In Section 6 we consider the case of lowpass filters. In the onedimensional case the lowpass condition amounts to , i.e., is maximal. This is needed in order to obtain solutions of the scaling equation in . In the matrix case, the appropriate lowpass condition was introduced in [JS99] under the name of the condition (see Definition 6.1). If this condition is satisfied we show that the associated scaling functions exist in our case as pointwise limits of iterates of the refinement operator (Theorem 6.2). Their correlation functions give minimal projections in the algebra of continuous harmonic functions (Theorem 6.5).
In Theorem 6.7 we show that, if the peripheral spectrum of the transfer operator is “simple”, and we make an appropriate choice of the starting point, then the iterates of the refinement operator converge strongly.
2. Transfer operators
We describe now our setting, starting with the main example, the one used in multivariate wavelet theory.
Example 2.1.
Let and let be a discrete subgroup such that is compact, i.e. is a fullrank lattice, and and let such that and such that if is an eigenvalue of then . Then there exists a norm on and a number such that for all .
Indeed, let and define as
By the spectral radius formula and the root test, this converges and defines a norm on such that for all .
Let denote the quotient map and define a map as . The map is a regular covering map with deck transformations . We have that and denote this number by . If is the normalized Haar measure on , then
(2.1) 
i.e., is strongly invariant. Finally, there exists a normalization of the Haar measure on , say such that for every .
We are mainly concerned with the above situation, but our results apply to a more general setting:
2.1. The setting
Let be a locally compact metric space with an isometric and properly discontinuous action of a discrete group such that is compact.
Let be the quotient covering map.
Suppose is a strictly expansive homeomorphism on , i.e., for some
Let be the fixed point of and .
Assume that there exists such that is a normal subgroup, and for every , .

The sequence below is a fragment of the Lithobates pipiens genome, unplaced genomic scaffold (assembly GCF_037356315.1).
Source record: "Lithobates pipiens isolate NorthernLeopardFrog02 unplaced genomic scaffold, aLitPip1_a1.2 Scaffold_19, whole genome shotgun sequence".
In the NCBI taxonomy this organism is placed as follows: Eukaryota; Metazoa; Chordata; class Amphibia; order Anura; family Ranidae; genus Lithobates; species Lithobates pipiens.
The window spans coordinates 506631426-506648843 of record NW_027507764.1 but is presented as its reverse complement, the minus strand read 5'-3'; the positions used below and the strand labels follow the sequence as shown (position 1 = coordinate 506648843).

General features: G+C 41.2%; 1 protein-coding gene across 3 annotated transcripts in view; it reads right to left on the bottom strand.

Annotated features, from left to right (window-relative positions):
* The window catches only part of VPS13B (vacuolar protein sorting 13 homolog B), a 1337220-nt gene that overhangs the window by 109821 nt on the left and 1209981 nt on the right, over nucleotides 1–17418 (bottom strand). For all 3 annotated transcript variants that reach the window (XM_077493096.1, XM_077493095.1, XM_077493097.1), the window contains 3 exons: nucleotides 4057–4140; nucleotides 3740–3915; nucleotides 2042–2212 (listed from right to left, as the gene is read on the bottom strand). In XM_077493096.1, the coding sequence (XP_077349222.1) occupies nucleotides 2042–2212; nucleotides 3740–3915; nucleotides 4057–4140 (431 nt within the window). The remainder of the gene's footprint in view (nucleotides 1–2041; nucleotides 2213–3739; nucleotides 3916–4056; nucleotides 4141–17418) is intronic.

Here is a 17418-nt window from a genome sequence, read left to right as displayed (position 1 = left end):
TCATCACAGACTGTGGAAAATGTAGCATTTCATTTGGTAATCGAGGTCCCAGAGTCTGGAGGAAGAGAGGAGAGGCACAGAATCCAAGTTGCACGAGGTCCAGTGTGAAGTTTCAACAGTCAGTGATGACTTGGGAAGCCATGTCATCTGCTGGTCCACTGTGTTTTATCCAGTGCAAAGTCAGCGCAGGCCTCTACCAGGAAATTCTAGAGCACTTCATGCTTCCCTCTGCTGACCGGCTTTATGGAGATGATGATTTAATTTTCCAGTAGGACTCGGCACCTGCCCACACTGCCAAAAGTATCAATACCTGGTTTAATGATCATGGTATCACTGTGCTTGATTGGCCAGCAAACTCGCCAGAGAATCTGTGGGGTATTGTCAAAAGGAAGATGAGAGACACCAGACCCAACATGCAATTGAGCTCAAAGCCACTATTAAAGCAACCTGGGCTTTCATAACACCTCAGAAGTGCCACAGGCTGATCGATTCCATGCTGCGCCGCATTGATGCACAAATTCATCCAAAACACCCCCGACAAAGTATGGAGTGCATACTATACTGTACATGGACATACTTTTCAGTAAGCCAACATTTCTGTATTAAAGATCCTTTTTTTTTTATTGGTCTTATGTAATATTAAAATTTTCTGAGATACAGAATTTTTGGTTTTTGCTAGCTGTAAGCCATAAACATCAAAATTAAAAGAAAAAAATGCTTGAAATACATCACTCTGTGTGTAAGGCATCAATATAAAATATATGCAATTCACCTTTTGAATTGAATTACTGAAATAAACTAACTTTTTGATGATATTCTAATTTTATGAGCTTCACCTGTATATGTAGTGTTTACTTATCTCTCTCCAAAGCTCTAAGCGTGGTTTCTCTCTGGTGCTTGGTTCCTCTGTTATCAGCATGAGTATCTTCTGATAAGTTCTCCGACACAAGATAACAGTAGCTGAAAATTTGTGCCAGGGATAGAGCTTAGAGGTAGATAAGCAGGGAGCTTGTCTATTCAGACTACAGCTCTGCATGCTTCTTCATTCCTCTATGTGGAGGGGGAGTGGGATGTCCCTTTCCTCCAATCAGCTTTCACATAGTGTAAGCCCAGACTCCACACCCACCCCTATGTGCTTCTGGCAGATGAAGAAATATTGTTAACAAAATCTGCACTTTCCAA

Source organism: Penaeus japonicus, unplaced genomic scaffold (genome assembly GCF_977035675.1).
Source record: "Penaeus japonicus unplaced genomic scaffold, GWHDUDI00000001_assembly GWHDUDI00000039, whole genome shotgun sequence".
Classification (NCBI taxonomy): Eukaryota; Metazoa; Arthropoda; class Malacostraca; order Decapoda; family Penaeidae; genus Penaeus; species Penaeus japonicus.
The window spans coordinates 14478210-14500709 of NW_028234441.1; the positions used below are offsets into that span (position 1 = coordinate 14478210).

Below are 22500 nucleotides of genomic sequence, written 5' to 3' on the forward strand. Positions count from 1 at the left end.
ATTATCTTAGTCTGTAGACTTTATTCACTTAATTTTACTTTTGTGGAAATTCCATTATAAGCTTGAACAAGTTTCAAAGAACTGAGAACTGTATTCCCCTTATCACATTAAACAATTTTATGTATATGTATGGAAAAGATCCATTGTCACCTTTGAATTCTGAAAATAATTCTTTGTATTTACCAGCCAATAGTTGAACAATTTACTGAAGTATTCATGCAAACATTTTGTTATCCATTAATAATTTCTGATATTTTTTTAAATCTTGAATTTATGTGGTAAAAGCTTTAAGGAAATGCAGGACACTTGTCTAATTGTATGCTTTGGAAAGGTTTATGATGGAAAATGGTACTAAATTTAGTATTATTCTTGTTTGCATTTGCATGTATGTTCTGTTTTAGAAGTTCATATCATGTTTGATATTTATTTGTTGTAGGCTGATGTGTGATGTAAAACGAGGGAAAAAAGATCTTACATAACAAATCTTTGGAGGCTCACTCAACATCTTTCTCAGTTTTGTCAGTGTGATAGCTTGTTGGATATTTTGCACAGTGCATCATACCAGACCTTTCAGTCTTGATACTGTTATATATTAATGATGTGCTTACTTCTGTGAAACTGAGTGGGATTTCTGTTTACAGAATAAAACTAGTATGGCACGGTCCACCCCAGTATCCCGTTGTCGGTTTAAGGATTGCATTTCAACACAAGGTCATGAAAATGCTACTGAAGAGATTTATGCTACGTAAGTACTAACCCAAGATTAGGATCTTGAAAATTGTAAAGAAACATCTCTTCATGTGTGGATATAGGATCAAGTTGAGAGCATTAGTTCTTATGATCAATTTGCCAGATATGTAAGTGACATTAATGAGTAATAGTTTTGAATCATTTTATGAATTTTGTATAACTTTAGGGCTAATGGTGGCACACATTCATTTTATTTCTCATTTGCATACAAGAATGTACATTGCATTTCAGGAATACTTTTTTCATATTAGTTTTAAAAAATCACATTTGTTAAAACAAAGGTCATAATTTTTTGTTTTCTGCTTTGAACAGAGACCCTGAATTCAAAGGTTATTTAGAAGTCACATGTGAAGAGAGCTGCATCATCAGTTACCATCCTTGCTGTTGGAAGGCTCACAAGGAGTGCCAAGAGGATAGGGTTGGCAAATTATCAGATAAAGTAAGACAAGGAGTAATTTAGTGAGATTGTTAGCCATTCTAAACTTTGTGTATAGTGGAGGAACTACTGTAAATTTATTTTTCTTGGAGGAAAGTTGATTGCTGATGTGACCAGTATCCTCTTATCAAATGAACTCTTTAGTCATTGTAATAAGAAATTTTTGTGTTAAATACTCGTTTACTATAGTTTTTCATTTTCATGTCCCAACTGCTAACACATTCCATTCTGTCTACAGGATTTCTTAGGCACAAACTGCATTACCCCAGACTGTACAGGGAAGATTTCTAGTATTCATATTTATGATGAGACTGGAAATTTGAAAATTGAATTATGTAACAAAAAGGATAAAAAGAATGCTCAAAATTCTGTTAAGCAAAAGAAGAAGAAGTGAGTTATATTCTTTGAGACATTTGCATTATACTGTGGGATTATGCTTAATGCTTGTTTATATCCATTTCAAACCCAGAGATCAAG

Let , , for all .
Moreover, let and be regular measures on and such that is strongly invariant as in (2.1), and
(2.2) 
Let be a Lipschitz continuous dimensional complex vectorbundle over with a hermitian metric, i.e. a map that restricts to positive definite sesquilinear forms on each fiber. We say that is Lipschitz continuous if there exists a trivializing system of bundlemaps such that every is Lipschitz continuous on .
Let denote the continuous sections in . By the SerreSwan theorem [Ati89], this is a projective module and the endomorphisms on are exactly the bundlemaps on acting as . In fact, equipped with the norm and the pointwise involution with respect to the form is a algebra.
Let be the pullback of the vector bundle by the map , i.e.,
Assumption: We assume that is a trivial bundle.
This is always the case if is contractible. We claim that we can take to be the trivial bundle with the canonical Hermitian inner product.
Given linearly independent sections in such that is Lipschitz continuous for every we get a Lipschitz continuous bundle isomorphism such that , where , are the canonical sections in the trivial bundle . We equip the product bundle with the standard inner product on and with pullback of the inner product on . Let denote the pointwise polar decomposition.
is positive and invertible, i.e. the holomorphic functional calculus on Banach algebras tells us that we can apply the square root and still get a bounded operator. This means that is a bounded operator on the Lipschitz continuous . Now defines a Lipschitz continuous bundle isomorphism that is isometric over each . This means that we can identify with the trivial product bundle equipped with the ordinary inner product.
Let denote the set of such that is Lipschitz continuous. is a projective module of finite rank and a Banach space with the norm
Let denote the endomorphisms on . is dense in and a Banach algebra with the usual operator norm
Let denote the pullback of along (see [Ati89, 1.1]) and let
be a bundle map. The pullback of the inner product on gives an inner product on and we get a unique such that for every pair .